The Do’s and Don’ts of Writing Research Papers

Every researcher wants to submit an excellent research paper at the termination of their research. Your piece of writing is the only medium that conveys your hard work to the readers. Whether you write an abstract, a research paper, research proposals or thesis, your ways of presenting the data and your writing style all together create a holistic picture of you. Owing to the utter significance of a research paper, here are some tips that can ease the complicated process of writing.

The following is a list of Do’s and Don’ts to remember as you begin to pen down your work:
The Do’s:

  1. Communicate your work clearly and precisely. Remember you are presenting a novel work done; you don’t have to write stories.
  2. Spotlight the ideas and methodologies involved. Discuss specific reasons to justify your research.
  3. Your innovative ideas and methodologies can be followed by future researchers, therefore, doubly verify the accuracy and correctness of the data you present.
  4. Your presented materials should give a thorough conception of the topic and all its aspects.
  5. Refer diverse sources of research for trustworthy and most up-to-date information.
  6. Do scrutinize your research stuff and information for reliability and present it with ample analysis and logic to show how it conveys and supports your research.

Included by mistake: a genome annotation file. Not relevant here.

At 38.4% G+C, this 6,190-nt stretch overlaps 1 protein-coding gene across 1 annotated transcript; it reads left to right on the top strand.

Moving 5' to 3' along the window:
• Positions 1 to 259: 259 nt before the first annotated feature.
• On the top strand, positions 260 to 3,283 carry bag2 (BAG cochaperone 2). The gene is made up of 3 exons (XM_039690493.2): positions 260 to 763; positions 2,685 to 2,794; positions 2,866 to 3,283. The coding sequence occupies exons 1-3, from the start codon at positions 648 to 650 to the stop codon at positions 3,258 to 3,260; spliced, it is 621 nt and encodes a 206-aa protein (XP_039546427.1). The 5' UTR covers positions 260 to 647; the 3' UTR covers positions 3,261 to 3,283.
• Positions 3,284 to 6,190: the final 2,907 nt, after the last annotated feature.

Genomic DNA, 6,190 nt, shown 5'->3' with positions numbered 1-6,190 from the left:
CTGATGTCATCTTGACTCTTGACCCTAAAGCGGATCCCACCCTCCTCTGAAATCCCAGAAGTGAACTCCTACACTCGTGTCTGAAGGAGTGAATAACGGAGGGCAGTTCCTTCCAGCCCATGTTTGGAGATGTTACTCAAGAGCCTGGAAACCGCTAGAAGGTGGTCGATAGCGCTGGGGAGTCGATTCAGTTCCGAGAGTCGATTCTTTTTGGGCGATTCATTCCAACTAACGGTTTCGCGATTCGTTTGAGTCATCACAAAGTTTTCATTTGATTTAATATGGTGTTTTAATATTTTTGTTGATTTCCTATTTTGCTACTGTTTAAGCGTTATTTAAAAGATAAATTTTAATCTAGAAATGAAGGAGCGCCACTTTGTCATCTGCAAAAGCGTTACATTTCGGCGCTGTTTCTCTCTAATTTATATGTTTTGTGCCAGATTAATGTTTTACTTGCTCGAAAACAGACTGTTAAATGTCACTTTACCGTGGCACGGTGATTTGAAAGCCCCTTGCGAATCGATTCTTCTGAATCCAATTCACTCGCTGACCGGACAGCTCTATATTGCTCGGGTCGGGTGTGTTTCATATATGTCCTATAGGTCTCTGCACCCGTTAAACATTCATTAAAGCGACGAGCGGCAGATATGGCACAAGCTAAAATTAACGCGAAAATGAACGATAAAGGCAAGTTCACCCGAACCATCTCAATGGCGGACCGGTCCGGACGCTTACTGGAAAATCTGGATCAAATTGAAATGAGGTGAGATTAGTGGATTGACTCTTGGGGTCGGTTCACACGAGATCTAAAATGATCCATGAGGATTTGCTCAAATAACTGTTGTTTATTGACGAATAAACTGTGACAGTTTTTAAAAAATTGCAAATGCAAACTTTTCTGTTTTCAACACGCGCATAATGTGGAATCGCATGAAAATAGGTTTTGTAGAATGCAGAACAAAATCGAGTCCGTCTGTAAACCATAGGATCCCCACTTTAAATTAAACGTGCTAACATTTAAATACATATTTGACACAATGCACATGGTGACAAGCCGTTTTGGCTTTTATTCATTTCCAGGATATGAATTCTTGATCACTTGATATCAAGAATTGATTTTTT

7. Provide solid evidences and sufficient supporting arguments to reinforce your findings.
  8. Fill your paper with scientific terminologies. Write your paper with only enough detail about the research work.
  9. Maintain a track of the bibliography and references. Sort data by source or mark your notes so as to remember where individual facts came from.
  10. Proof read the paper several times. Do not hesitate to take help of your friends/peers/colleagues/professional editors in proof reading and fine tuning the paper.

And the Don’ts:

  1. Do not misrepresent yourself. Be honest to the readers.
  2. Don’t include anything that doesn’t answer the questions. It won’t lead to any new conclusion about your work.
  3. Don’t lengthen your paper unnecessarily. Relevant and to the point data is sufficient to frame your work and make your point.
  4. Don’t reveal incomplete or absurd reasons for doing the research.
  5. Don’t exceed the recommended word limits. This gives an impression that you don’t know how to follow guidelines, manage within limitations or systematize your findings.
  6. Don’t make too many generalizations. A paper full of overviews gives an impression that you do not have anything to say.
  7. Don’t write in a vacuum. Make sure that each of your findings support the cause.
  8. Don’t forget to reference any supporting material or related research done by other prominent researchers’ it augments and complements the research paper.
  9. Don’t cite Wikipedia.  Rather find an absolutely reliable source for your citations.
  10. Don’t plagiarize and always proof read your work before submission.